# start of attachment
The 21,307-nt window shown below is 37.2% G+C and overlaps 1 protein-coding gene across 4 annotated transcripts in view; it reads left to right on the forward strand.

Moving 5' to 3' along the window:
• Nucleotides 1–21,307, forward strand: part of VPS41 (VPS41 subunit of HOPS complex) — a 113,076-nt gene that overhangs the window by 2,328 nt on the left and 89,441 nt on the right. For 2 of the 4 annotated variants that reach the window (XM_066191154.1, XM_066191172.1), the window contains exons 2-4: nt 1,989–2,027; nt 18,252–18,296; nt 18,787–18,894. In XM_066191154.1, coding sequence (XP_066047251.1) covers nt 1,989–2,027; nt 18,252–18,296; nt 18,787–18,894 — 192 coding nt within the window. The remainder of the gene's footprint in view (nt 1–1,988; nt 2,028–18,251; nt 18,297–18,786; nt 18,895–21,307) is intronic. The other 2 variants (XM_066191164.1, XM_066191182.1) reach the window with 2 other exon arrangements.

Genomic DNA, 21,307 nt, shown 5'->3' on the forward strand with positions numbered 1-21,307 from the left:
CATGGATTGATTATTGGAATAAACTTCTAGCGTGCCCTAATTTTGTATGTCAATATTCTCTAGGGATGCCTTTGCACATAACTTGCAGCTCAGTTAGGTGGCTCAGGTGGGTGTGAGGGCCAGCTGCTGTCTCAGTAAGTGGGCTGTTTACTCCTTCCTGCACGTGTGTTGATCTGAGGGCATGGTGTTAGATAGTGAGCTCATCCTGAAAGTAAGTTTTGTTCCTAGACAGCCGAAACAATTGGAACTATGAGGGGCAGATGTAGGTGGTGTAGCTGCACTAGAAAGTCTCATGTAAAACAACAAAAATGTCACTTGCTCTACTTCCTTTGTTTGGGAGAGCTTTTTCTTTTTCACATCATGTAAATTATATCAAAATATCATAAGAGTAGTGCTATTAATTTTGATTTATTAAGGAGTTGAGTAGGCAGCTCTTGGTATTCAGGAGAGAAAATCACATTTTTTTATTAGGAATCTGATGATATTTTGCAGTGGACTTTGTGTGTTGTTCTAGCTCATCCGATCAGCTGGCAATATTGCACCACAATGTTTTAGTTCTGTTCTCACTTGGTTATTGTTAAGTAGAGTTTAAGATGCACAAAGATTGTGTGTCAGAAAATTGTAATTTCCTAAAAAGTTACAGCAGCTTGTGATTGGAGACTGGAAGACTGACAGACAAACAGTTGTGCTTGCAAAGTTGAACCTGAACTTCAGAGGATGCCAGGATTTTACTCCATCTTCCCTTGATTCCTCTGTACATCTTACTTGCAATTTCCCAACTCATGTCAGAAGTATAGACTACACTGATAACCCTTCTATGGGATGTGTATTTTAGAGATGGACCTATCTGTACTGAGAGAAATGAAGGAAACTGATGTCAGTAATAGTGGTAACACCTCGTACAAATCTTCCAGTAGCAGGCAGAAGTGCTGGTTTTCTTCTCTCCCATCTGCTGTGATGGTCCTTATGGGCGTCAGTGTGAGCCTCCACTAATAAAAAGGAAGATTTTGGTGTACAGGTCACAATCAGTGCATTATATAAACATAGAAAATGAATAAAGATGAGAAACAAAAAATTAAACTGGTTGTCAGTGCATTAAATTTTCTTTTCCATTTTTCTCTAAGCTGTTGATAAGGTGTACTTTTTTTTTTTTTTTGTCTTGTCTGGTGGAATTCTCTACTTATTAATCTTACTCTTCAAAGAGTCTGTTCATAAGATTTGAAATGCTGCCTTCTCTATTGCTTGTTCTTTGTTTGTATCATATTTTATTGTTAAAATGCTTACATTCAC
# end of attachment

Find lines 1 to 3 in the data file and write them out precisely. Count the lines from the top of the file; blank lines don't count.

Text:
The 21,307-nt window shown below is 37.2% G+C and overlaps 1 protein-coding gene across 4 annotated transcripts in view; it reads left to right on the forward strand.

Moving 5' to 3' along the window:
• Nucleotides 1–21,307, forward strand: part of VPS41 (VPS41 subunit of HOPS complex) — a 113,076-nt gene that overhangs the window by 2,328 nt on the left and 89,441 nt on the right. For 2 of the 4 annotated variants that reach the window (XM_066191154.1, XM_066191172.1), the window contains exons 2-4: nt 1,989–2,027; nt 18,252–18,296; nt 18,787–18,894. In XM_066191154.1, coding sequence (XP_066047251.1) covers nt 1,989–2,027; nt 18,252–18,296; nt 18,787–18,894 — 192 coding nt within the window. The remainder of the gene's footprint in view (nt 1–1,988; nt 2,028–18,251; nt 18,297–18,786; nt 18,895–21,307) is intronic. The other 2 variants (XM_066191164.1, XM_066191182.1) reach the window with 2 other exon arrangements.